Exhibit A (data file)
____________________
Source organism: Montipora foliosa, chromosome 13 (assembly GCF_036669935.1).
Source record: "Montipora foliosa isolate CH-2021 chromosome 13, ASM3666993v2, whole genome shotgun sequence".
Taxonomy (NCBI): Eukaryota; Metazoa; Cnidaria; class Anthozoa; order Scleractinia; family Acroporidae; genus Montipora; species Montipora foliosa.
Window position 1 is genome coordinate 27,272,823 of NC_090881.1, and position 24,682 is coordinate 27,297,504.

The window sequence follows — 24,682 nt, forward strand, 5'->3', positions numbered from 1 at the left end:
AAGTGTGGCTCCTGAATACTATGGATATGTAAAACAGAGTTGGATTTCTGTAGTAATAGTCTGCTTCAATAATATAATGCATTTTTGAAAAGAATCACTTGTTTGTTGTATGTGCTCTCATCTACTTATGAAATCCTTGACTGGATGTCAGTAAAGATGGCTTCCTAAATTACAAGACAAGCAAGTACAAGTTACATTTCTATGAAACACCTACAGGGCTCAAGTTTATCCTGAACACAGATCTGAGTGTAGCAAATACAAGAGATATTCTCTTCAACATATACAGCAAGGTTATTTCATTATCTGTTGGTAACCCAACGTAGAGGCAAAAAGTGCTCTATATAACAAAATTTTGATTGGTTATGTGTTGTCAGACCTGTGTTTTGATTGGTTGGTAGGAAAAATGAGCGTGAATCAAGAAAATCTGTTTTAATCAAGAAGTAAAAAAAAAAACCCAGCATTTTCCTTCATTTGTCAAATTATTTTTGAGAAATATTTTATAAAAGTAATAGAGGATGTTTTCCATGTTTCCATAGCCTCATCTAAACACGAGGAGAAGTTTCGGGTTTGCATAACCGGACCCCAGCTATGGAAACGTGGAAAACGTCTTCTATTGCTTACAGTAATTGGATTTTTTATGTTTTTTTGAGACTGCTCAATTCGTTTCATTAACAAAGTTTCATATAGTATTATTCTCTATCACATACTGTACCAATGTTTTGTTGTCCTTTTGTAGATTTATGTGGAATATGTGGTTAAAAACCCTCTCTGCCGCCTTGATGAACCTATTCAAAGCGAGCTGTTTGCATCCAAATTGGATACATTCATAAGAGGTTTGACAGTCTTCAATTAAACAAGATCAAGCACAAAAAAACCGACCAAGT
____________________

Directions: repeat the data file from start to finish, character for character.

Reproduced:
Source organism: Montipora foliosa, chromosome 13 (assembly GCF_036669935.1).
Source record: "Montipora foliosa isolate CH-2021 chromosome 13, ASM3666993v2, whole genome shotgun sequence".
Taxonomy (NCBI): Eukaryota; Metazoa; Cnidaria; class Anthozoa; order Scleractinia; family Acroporidae; genus Montipora; species Montipora foliosa.
Window position 1 is genome coordinate 27,272,823 of NC_090881.1, and position 24,682 is coordinate 27,297,504.

The window sequence follows — 24,682 nt, forward strand, 5'->3', positions numbered from 1 at the left end:
AAGTGTGGCTCCTGAATACTATGGATATGTAAAACAGAGTTGGATTTCTGTAGTAATAGTCTGCTTCAATAATATAATGCATTTTTGAAAAGAATCACTTGTTTGTTGTATGTGCTCTCATCTACTTATGAAATCCTTGACTGGATGTCAGTAAAGATGGCTTCCTAAATTACAAGACAAGCAAGTACAAGTTACATTTCTATGAAACACCTACAGGGCTCAAGTTTATCCTGAACACAGATCTGAGTGTAGCAAATACAAGAGATATTCTCTTCAACATATACAGCAAGGTTATTTCATTATCTGTTGGTAACCCAACGTAGAGGCAAAAAGTGCTCTATATAACAAAATTTTGATTGGTTATGTGTTGTCAGACCTGTGTTTTGATTGGTTGGTAGGAAAAATGAGCGTGAATCAAGAAAATCTGTTTTAATCAAGAAGTAAAAAAAAAAACCCAGCATTTTCCTTCATTTGTCAAATTATTTTTGAGAAATATTTTATAAAAGTAATAGAGGATGTTTTCCATGTTTCCATAGCCTCATCTAAACACGAGGAGAAGTTTCGGGTTTGCATAACCGGACCCCAGCTATGGAAACGTGGAAAACGTCTTCTATTGCTTACAGTAATTGGATTTTTTATGTTTTTTTGAGACTGCTCAATTCGTTTCATTAACAAAGTTTCATATAGTATTATTCTCTATCACATACTGTACCAATGTTTTGTTGTCCTTTTGTAGATTTATGTGGAATATGTGGTTAAAAACCCTCTCTGCCGCCTTGATGAACCTATTCAAAGCGAGCTGTTTGCATCCAAATTGGATACATTCATAAGAGGTTTGACAGTCTTCAATTAAACAAGATCAAGCACAAAAAAACCGACCAAGT